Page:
In the Realm of Hungry Ghosts by Gabor Maté. I read it as part of my research for Love Marriage, because Maté is a physician specializing in addiction, and one of my characters is a sex addict. I’d previously thought only an unfortunate small minority of people suffer from addictions. But Maté reveals how addiction actually runs on a continuum through our society. We can be addicted to so many things – social media, stress, power, shopping – in order to medicate and conceal our fears or pain.

…I swear I’ll finish one day:

The Gulag Archipelago by Aleksandr Solzhenitsyn. It’s a searing record of Soviet terror and oppression, and it is a masterpiece. But I had to stop two-thirds of the way through because I couldn’t take it anymore.

…I read in one sitting, it was that good:

Family Lexicon by Natalia Ginzburg, a fictionalized memoir of childhood in Italy in the 1920s and 30s, and fighting fascism when Mussolini comes to power. It’s life-changingly good. It’s a lesson in how to live.

…currently sits on my nightstand:

The Love Songs of W.E.B Du Bois by Honorée Fanonne Jeffers. I’m 600 pages in, and I really don’t want it to end.

…I’d pass on to my kid:

My daughter, who’s 21, has read all my books. My son, who is two years older, hasn’t read any of them. But I live in hope, so I’d pass on a copy of Love Marriage, and maybe he’ll check it out after I’m dead and gone.

…has the best opening line:

“In the town there were two mutes, and they were always together.” From The Heart is a Lonely Hunter by Carson McCullers. One mute is interesting, but two? That’s so intriguing, it pulls you in fast. What are they doing together? You immediately want to know.

…has a sex scene that will make you blush:

The Group by Mary McCarthy. I’d so often heard about the book (published in the 1960s) as an absolute must-read, but I’ve never got around to it until now. It’s a book about love and heartbreak, marriage and careers. And sex. McCarthy is superbly adroit at writing about real, painful, messy, complicated sex.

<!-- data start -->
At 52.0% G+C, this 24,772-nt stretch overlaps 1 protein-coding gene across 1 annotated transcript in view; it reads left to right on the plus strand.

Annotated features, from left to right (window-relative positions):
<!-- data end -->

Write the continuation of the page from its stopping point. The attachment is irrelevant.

…should be on every college syllabus:

Natalia Ginzburg’s collection of essays, The Little Virtues. It contains everything you need to prepare yourself for adulthood and how to raise children. “As far as the education of children is concerned I think they should be taught not the little virtues but the great ones. Not thrift but generosity and an indifference to money; not caution but courage and a contempt for danger; not shrewdness but frankness and a love of truth; not tact but love for one’s neighbor and self-denial; not a desire for success but a desire to be and to know.”

…I’ve re-read the most:

Probably Anna Karenina by Tolstoy. Although it could equally well be any one of Jane Austen’s novels. I couldn’t imagine life without either Tolstoy or Austen.

…I consider literary comfort food:

The Cazalet Chronicles by Elizabeth Jane Howard – five volumes of sprawling family saga spanning from the 1930s to 1950s. Howard is a sharp observer of human drama and psychology, and she writes about pain, loss and longing superbly well. Somehow – for me – this works like some kind of balm.